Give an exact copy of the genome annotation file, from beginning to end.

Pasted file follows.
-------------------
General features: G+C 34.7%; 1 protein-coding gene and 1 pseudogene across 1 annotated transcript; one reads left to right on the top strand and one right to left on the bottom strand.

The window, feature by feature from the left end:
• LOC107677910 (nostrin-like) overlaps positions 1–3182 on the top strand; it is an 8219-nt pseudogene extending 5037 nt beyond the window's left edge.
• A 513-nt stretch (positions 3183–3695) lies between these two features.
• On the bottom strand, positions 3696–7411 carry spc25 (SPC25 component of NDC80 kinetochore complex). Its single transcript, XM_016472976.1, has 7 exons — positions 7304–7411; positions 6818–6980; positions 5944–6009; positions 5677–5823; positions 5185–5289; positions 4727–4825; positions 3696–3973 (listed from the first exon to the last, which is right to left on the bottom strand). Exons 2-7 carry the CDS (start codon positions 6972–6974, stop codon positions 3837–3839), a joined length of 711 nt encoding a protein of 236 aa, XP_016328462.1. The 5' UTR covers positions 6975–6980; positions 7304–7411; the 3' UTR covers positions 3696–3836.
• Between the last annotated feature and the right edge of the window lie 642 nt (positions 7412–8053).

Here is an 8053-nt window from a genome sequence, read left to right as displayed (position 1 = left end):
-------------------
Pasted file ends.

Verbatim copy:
General features: G+C 34.7%; 1 protein-coding gene and 1 pseudogene across 1 annotated transcript; one reads left to right on the top strand and one right to left on the bottom strand.

The window, feature by feature from the left end:
• LOC107677910 (nostrin-like) overlaps positions 1–3182 on the top strand; it is an 8219-nt pseudogene extending 5037 nt beyond the window's left edge.
• A 513-nt stretch (positions 3183–3695) lies between these two features.
• On the bottom strand, positions 3696–7411 carry spc25 (SPC25 component of NDC80 kinetochore complex). Its single transcript, XM_016472976.1, has 7 exons — positions 7304–7411; positions 6818–6980; positions 5944–6009; positions 5677–5823; positions 5185–5289; positions 4727–4825; positions 3696–3973 (listed from the first exon to the last, which is right to left on the bottom strand). Exons 2-7 carry the CDS (start codon positions 6972–6974, stop codon positions 3837–3839), a joined length of 711 nt encoding a protein of 236 aa, XP_016328462.1. The 5' UTR covers positions 6975–6980; positions 7304–7411; the 3' UTR covers positions 3696–3836.
• Between the last annotated feature and the right edge of the window lie 642 nt (positions 7412–8053).

Here is an 8053-nt window from a genome sequence, read left to right as displayed (position 1 = left end):